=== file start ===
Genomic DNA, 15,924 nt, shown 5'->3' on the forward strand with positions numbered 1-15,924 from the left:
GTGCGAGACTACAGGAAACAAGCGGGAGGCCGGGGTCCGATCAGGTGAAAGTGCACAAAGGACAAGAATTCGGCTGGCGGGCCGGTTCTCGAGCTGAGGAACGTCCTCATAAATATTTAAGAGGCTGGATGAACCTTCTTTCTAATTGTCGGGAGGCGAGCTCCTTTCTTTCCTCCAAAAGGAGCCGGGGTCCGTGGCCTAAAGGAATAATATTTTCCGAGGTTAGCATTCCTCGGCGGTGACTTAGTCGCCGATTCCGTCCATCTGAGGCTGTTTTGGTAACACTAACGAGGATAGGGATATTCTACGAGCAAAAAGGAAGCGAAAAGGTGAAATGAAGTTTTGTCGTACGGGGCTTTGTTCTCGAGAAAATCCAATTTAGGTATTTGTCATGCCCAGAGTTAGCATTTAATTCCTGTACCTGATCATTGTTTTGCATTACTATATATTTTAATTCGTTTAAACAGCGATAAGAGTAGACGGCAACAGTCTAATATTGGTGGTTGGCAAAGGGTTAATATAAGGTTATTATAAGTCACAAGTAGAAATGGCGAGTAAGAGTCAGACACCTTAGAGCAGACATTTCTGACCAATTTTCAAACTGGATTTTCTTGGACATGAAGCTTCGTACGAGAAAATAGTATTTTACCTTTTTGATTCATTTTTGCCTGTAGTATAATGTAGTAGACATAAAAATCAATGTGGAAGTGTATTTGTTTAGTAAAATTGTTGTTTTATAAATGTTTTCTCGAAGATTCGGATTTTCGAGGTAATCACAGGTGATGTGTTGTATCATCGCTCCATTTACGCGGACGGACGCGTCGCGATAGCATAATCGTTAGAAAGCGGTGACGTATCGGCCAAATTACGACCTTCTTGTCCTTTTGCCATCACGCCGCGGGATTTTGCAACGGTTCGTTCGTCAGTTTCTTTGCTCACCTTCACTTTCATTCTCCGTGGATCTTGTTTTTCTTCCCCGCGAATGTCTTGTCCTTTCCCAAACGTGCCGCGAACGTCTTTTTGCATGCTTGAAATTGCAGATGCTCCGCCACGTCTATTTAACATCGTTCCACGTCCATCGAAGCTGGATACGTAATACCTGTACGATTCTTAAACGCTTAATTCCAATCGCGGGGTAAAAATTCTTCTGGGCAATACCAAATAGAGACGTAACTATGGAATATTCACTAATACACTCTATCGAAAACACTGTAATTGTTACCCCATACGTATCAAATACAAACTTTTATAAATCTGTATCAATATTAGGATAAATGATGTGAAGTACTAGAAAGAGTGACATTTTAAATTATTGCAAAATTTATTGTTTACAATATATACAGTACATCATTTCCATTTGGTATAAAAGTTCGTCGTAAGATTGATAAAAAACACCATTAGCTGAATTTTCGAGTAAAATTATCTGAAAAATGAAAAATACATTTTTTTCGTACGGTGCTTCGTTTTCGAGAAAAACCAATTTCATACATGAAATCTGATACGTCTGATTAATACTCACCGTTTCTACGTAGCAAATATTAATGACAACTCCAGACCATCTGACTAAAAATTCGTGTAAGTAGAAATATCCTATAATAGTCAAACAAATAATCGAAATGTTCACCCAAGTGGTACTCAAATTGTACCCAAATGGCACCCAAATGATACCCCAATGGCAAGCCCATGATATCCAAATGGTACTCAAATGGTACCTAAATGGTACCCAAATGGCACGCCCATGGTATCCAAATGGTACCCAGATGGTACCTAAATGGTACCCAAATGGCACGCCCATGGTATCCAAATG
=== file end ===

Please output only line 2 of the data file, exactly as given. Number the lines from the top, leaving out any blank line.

GTGCGAGACTACAGGAAACAAGCGGGAGGCCGGGGTCCGATCAGGTGAAAGTGCACAAAGGACAAGAATTCGGCTGGCGGGCCGGTTCTCGAGCTGAGGAACGTCCTCATAAATATTTAAGAGGCTGGATGAACCTTCTTTCTAATTGTCGGGAGGCGAGCTCCTTTCTTTCCTCCAAAAGGAGCCGGGGTCCGTGGCCTAAAGGAATAATATTTTCCGAGGTTAGCATTCCTCGGCGGTGACTTAGTCGCCGATTCCGTCCATCTGAGGCTGTTTTGGTAACACTAACGAGGATAGGGATATTCTACGAGCAAAAAGGAAGCGAAAAGGTGAAATGAAGTTTTGTCGTACGGGGCTTTGTTCTCGAGAAAATCCAATTTAGGTATTTGTCATGCCCAGAGTTAGCATTTAATTCCTGTACCTGATCATTGTTTTGCATTACTATATATTTTAATTCGTTTAAACAGCGATAAGAGTAGACGGCAACAGTCTAATATTGGTGGTTGGCAAAGGGTTAATATAAGGTTATTATAAGTCACAAGTAGAAATGGCGAGTAAGAGTCAGACACCTTAGAGCAGACATTTCTGACCAATTTTCAAACTGGATTTTCTTGGACATGAAGCTTCGTACGAGAAAATAGTATTTTACCTTTTTGATTCATTTTTGCCTGTAGTATAATGTAGTAGACATAAAAATCAATGTGGAAGTGTATTTGTTTAGTAAAATTGTTGTTTTATAAATGTTTTCTCGAAGATTCGGATTTTCGAGGTAATCACAGGTGATGTGTTGTATCATCGCTCCATTTACGCGGACGGACGCGTCGCGATAGCATAATCGTTAGAAAGCGGTGACGTATCGGCCAAATTACGACCTTCTTGTCCTTTTGCCATCACGCCGCGGGATTTTGCAACGGTTCGTTCGTCAGTTTCTTTGCTCACCTTCACTTTCATTCTCCGTGGATCTTGTTTTTCTTCCCCGCGAATGTCTTGTCCTTTCCCAAACGTGCCGCGAACGTCTTTTTGCATGCTTGAAATTGCAGATGCTCCGCCACGTCTATTTAACATCGTTCCACGTCCATCGAAGCTGGATACGTAATACCTGTACGATTCTTAAACGCTTAATTCCAATCGCGGGGTAAAAATTCTTCTGGGCAATACCAAATAGAGACGTAACTATGGAATATTCACTAATACACTCTATCGAAAACACTGTAATTGTTACCCCATACGTATCAAATACAAACTTTTATAAATCTGTATCAATATTAGGATAAATGATGTGAAGTACTAGAAAGAGTGACATTTTAAATTATTGCAAAATTTATTGTTTACAATATATACAGTACATCATTTCCATTTGGTATAAAAGTTCGTCGTAAGATTGATAAAAAACACCATTAGCTGAATTTTCGAGTAAAATTATCTGAAAAATGAAAAATACATTTTTTTCGTACGGTGCTTCGTTTTCGAGAAAAACCAATTTCATACATGAAATCTGATACGTCTGATTAATACTCACCGTTTCTACGTAGCAAATATTAATGACAACTCCAGACCATCTGACTAAAAATTCGTGTAAGTAGAAATATCCTATAATAGTCAAACAAATAATCGAAATGTTCACCCAAGTGGTACTCAAATTGTACCCAAATGGCACCCAAATGATACCCCAATGGCAAGCCCATGATATCCAAATGGTACTCAAATGGTACCTAAATGGTACCCAAATGGCACGCCCATGGTATCCAAATGGTACCCAGATGGTACCTAAATGGTACCCAAATGGCACGCCCATGGTATCCAAATG